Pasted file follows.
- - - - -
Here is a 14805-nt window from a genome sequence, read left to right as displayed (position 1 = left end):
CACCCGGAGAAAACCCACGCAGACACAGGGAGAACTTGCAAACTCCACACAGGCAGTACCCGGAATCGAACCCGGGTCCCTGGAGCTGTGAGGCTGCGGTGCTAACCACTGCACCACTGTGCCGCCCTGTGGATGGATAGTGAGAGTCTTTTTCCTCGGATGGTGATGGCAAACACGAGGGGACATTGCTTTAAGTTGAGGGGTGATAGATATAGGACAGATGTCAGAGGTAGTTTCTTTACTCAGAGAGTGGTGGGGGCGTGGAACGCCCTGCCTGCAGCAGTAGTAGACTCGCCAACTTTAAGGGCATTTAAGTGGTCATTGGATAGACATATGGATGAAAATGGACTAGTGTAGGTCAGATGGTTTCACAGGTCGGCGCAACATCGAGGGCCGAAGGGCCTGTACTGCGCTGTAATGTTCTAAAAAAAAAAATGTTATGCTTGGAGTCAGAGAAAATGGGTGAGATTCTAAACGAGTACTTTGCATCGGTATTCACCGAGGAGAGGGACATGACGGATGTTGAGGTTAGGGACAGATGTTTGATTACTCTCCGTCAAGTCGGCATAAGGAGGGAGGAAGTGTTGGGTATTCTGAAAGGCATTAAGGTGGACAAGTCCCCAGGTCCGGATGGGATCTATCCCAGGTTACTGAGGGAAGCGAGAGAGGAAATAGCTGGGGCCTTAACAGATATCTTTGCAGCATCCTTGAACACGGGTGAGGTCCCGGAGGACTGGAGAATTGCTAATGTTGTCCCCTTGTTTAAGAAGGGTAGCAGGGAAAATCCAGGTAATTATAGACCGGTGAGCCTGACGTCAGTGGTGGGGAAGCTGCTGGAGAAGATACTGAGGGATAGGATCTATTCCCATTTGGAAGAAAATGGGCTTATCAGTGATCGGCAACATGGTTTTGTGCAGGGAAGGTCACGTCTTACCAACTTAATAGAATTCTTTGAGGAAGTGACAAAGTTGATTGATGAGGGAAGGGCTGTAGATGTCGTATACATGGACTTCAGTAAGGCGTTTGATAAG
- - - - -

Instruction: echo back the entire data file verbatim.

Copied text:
Here is a 14805-nt window from a genome sequence, read left to right as displayed (position 1 = left end):
CACCCGGAGAAAACCCACGCAGACACAGGGAGAACTTGCAAACTCCACACAGGCAGTACCCGGAATCGAACCCGGGTCCCTGGAGCTGTGAGGCTGCGGTGCTAACCACTGCACCACTGTGCCGCCCTGTGGATGGATAGTGAGAGTCTTTTTCCTCGGATGGTGATGGCAAACACGAGGGGACATTGCTTTAAGTTGAGGGGTGATAGATATAGGACAGATGTCAGAGGTAGTTTCTTTACTCAGAGAGTGGTGGGGGCGTGGAACGCCCTGCCTGCAGCAGTAGTAGACTCGCCAACTTTAAGGGCATTTAAGTGGTCATTGGATAGACATATGGATGAAAATGGACTAGTGTAGGTCAGATGGTTTCACAGGTCGGCGCAACATCGAGGGCCGAAGGGCCTGTACTGCGCTGTAATGTTCTAAAAAAAAAAATGTTATGCTTGGAGTCAGAGAAAATGGGTGAGATTCTAAACGAGTACTTTGCATCGGTATTCACCGAGGAGAGGGACATGACGGATGTTGAGGTTAGGGACAGATGTTTGATTACTCTCCGTCAAGTCGGCATAAGGAGGGAGGAAGTGTTGGGTATTCTGAAAGGCATTAAGGTGGACAAGTCCCCAGGTCCGGATGGGATCTATCCCAGGTTACTGAGGGAAGCGAGAGAGGAAATAGCTGGGGCCTTAACAGATATCTTTGCAGCATCCTTGAACACGGGTGAGGTCCCGGAGGACTGGAGAATTGCTAATGTTGTCCCCTTGTTTAAGAAGGGTAGCAGGGAAAATCCAGGTAATTATAGACCGGTGAGCCTGACGTCAGTGGTGGGGAAGCTGCTGGAGAAGATACTGAGGGATAGGATCTATTCCCATTTGGAAGAAAATGGGCTTATCAGTGATCGGCAACATGGTTTTGTGCAGGGAAGGTCACGTCTTACCAACTTAATAGAATTCTTTGAGGAAGTGACAAAGTTGATTGATGAGGGAAGGGCTGTAGATGTCGTATACATGGACTTCAGTAAGGCGTTTGATAAG